Arts Council Reduces Proposed Expansion
In a move apparently bowing to pressure from the Witherspoon-Jackson Neighborhood Association and others, the Arts Council of Princeton has released a scaled-down version of expansion plans.
The plan was released by Arts Council architect Michael Graves & Associates four days following an appearance before the Princeton Regional Planning Board last week. The new plans indicate the proposed building area has been reduced to 16,760 square-feet, a size that is 2,190 square-feet smaller than the those initially submitted to the Planning Board in February. The planned increase now represents about a 60 percent expansion.
In a memo to Planning Director Lee Solow, architect Thomas Rowe said the reduction was accomplished by removing a three-floor addition and staircase on the east side of the bulding along Witherspoon Street.
Mr. Rowe said the changes reflect recommendations made by the neighborhood association that called for restoring and retaining the facade of the original building, reducing the net square-footage expansion by 25 percent, and reconfiguring interior plans to promote spatial conservation.
A neighborhood survey conducted by WJNA called for "at least" a 25-percent reduction. However, in an open letter to the community last week, the Arts Council said reducing the building by 4,787 square feet, or 25 percent, would "severely impair [the oraganization's] functioning to the point where [it] would have to go elsewhere."
Nevertheless, the latest plans call for a 21.4 percent reduction in size.
The building will also retain its name in honor of the renowned actor and Green Street resident, Paul Robeson. Previously, the Arts Council had intended to use the name Dean Mathey, whose estate is providing major funding for the project.
A Paul Robeson monument that had once been placed off to the side of the building has been moved in the plans to a location at the central entrance at the corner of Witherspoon Street and Paul Robeson Place.
Proposed lot coverage on the site has also be scaled down to 5,817 square feet, from 6,585 square feet, according to Mr. Rowe's memo.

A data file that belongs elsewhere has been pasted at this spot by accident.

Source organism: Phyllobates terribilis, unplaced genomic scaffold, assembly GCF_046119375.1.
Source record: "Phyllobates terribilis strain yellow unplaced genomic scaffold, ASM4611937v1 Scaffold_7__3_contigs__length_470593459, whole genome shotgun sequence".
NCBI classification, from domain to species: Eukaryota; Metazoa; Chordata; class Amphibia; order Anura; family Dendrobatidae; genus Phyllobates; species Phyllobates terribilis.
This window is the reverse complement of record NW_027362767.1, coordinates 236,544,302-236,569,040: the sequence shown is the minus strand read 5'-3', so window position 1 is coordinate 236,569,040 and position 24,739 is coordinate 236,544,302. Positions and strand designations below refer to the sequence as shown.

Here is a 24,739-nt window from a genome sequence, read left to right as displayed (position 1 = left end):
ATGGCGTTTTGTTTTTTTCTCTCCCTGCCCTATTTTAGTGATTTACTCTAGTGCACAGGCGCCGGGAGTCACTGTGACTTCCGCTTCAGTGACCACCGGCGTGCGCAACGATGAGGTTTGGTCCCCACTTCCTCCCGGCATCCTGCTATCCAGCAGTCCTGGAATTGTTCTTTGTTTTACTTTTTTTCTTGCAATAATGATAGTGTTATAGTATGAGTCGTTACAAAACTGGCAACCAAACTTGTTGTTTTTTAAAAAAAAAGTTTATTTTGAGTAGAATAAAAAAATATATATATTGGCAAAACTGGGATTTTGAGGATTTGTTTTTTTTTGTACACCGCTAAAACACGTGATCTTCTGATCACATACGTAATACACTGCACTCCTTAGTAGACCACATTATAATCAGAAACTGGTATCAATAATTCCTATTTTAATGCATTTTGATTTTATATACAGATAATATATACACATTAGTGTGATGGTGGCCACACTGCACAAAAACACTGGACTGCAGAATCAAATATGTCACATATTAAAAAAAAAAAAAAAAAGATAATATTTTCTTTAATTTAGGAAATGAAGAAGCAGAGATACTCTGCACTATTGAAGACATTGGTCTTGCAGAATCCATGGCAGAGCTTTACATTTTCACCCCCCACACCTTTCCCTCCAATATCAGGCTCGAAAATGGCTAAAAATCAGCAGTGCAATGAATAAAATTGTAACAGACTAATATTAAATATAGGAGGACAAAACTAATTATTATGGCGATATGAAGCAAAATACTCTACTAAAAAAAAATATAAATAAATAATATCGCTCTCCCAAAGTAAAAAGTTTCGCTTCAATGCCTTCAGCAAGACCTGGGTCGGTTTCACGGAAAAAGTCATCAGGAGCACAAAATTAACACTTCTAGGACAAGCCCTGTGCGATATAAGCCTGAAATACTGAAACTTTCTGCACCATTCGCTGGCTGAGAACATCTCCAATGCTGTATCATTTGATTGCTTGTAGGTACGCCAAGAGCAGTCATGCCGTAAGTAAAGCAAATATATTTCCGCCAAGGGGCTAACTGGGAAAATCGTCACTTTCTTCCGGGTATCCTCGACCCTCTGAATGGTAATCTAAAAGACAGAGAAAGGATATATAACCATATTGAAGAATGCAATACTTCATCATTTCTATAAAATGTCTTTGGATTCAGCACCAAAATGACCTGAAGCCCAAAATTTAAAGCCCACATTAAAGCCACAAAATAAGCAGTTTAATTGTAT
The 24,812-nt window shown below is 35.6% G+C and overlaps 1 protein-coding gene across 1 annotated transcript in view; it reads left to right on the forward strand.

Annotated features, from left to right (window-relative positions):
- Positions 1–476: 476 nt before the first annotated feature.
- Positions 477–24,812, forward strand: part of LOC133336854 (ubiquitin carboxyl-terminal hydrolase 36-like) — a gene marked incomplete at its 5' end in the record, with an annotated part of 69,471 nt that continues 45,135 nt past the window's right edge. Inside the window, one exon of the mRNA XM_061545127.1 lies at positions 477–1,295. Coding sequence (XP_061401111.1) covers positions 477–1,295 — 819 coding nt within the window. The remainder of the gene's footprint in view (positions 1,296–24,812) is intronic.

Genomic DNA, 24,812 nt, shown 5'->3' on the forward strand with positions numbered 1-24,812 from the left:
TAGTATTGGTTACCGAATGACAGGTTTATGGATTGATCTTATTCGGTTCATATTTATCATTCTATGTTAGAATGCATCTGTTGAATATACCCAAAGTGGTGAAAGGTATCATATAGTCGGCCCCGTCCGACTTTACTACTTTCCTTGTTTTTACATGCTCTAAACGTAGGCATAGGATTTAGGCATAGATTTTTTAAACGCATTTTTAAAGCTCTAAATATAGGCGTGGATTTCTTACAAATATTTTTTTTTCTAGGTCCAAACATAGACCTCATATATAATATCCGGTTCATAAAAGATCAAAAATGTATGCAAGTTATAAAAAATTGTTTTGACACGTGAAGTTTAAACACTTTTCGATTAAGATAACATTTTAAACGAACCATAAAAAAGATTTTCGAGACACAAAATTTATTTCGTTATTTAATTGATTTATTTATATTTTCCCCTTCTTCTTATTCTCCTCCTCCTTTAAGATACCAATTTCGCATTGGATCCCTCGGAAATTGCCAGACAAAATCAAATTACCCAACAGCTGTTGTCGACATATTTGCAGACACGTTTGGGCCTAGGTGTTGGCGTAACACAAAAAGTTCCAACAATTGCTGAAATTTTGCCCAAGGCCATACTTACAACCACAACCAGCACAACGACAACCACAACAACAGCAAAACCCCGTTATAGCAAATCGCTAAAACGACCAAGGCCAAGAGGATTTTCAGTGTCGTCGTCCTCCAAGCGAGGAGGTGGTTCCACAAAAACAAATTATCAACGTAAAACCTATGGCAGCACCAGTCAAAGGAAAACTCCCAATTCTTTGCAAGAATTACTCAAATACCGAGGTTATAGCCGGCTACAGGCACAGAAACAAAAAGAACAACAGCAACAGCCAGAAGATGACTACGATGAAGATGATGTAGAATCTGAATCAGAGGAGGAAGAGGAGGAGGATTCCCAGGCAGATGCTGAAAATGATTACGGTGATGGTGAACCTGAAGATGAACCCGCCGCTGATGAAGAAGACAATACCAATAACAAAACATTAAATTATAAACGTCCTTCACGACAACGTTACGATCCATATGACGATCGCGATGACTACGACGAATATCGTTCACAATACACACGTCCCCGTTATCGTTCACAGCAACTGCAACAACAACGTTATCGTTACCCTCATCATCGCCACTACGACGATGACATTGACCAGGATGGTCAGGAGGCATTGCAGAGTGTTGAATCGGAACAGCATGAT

A previous expansion application reviewed by the Planning Board called for the construction of a 9,030-square-foot addition to the original 9,900-square-foot Paul Robeson Building, resulting in a structure 18,930 square-feet in size.
At last week's meeting, a final decision regarding the outcome of the expansion project was postponed when the Arts Council's testimony, that included layout, design, and traffic circulation issues, extended into the morning hours.
A continuation date, set for June 17, will include a public hearing.
"We really believe that what we have done is a good thing for the whole community. It's not something we're trying to force on people," Wendy Mager, the Arts Council's board president-elect, said of the revised plan. "We don't think [an expansion] will be a substantial detriment [and] we think we have a good plan."
However, members of WJNA and Princeton Future, the community group that has mediated discussions between the Arts Council and members of the neighborhood, remains dissatisfied with the process that has led to the Arts Council's latest plans, citing a lack of inclusiveness.
"There are still impacts that need to be worked out together and our hope is that [the Arts Council and WJNA] can meet at least twice again before the June 17 Planning Board meeting," said Princeton Future co-chair Sheldon Sturges, adding that the Arts Council's new design should have been made available to the neighborhood earlier than it was.
However, Dana Hughes, Green Street resident and program director of Princeton Young Achievers, said she supports the expansion of the Arts Council's facilities and services and would not want to see the organization relocated.
"I understand there are true concerns about parking, green space, and building size," she said. "However, I don't think that any of those things can't be worked out to the point where we would want to take this resource away from this community."
"When we talk about the future of this community, I cannot see it without the Arts Council," she added.
But Jim Floyd, president of WJNA, said there had not been enough community outreach in the process. Mr. Floyd cited testimony presented to the Planning Board to illustrate his thoughts, including that of architect Tom Rowe.
Mr. Rowe referred to the John-Witherspoon neighborhood as one "in transition." Mr. Floyd said he wonders how that distinction was determined.
"The 'neighborhood-in-transition' started with [the building of] Palmer Square," Mr. Floyd said, referring to the 1937 construction of the outdoor shopping square that resulted in the razing of Baker Street and part of John Street. "It continued with the destruction of Jackson Street, and you end up 'transitioning' everything in the neighborhood for the use and benefit of folk outside of the neighborhood," he said.
"Take away, denegrate, and then you have more reason to come along and further denegrate," Mr. Floyd said.